Yields on the euro area's sovereign debt are also falling. The ECB's repeated signals regarding monetary stimuli are in addition to the knock-on effect from the US. Yield on the German 10-year bund has fallen to around 1.35%, very close to its all-time low of 2012. Yields for some periphery countries are also close to new all-time lows, as is the case of Spanish and Italian debt. One contributing factor to the good performance by Spanish sovereign bonds, in addition to improved macroeconomic indicators, are the favourable assessments by several international organisations. On one hand, S&P raising its rating for Spain to BBB (from BBB–) after the recent rating improvements made by Fitch (BBB+) and Moody's (Baa2). On the other, the IMF's annual review of the Spanish economy, which has provided positive results (although proposing further reforms to be carried out in a range of areas).

Meanwhile, conditions are improving favourably in emerging countries, albeit not uniformly. The normalisation of the situation experienced at the beginning of the year has led to a less uncertain environment. Appropriate management by governments and central banks in many of these countries is being rewarded by investors returning part of the capital that had left their economies at the start of the crisis. The stock markets and sovereign bonds of some of these economies, such as Indonesia, Turkey and South Africa, have performed excellently in the last few months, recovering part of the losses suffered in 2013. For its part, cyclical indicators in China point to the end of the slowdown and recent economic policy actions, such as liberalising the capital market in May, are helping to boost renewed expectations regarding its economy.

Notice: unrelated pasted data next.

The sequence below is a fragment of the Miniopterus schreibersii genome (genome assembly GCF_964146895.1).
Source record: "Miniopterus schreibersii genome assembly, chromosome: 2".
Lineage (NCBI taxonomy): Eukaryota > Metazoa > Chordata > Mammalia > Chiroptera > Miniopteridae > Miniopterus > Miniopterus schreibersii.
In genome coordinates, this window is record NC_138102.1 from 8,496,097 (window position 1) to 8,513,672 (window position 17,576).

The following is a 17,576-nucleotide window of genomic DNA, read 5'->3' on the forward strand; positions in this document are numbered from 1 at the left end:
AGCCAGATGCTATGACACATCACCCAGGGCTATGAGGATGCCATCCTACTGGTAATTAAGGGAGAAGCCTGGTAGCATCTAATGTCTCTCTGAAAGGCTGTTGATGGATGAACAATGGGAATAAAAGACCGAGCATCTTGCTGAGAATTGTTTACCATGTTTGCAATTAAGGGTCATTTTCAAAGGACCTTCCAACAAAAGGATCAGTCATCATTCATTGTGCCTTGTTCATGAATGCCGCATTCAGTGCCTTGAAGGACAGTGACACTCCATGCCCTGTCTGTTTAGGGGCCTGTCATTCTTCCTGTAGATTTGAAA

The stock markets remain firm. The expectation of accommodative monetary conditions over the coming quarters has led to a relative improvement in share prices. This situation has become stronger as the statements made by those in charge at the ECB suggest that the institution is more than likely to adopt further monetary stimuli in June, reflected in the new highs reached by some developed stock market indexes, such as the S&P 500 and Germany's DAX. In Europe, investors' risk appetite has been partly quashed by the lacklustre corporate earnings season in Q1 and by the warning of disparate growth figures among the euro area's core countries (France and Germany). In spite of the low levels of volatility in the stock markets, increasing doubts regarding the capacity of the region's activity to recover and tensions between Russia and the Ukraine have tipped the balance in favour of defensive shares to the detriment of cyclical. However, at a more specific level we should note the good performance by the Ibex 35, accumulating gains of more than 7% in the year to date. The good performance of the economy, the reorganisation of the national banking system and the fall in risk premia form the basis for the consolidation of this upward trend. With regard to emerging markets, lower Treasury yields, improved growth expectations in the region and greater investor risk appetite have helped capital flows to return to these economies, giving their stock markets a shot in the arm.

The good tone of corporate bond markets is consolidating. Large amounts of liquidity worldwide and very low interest rates are continuing to play a fundamental role in supporting high prices and low spreads for corporate bonds from the developed block. In Europe, this situation is being further strengthened by increased expectations of the ECB using stimuli measures. Given this scenario, the euro area's large financial firms are taking advantage of the current conditions in the markets to increase their capital bases by issuing hybrid bonds. Non-financial firms, on the other hand, continue to secure financing by issuing bonds, mostly classified as high yield. However, the lower yield for European corporate bonds compared with US bonds, as well as the limit reached by some European firms in terms of their capacity to issue more bonds, are bringing down the overall volume of issuances since the beginning of the year.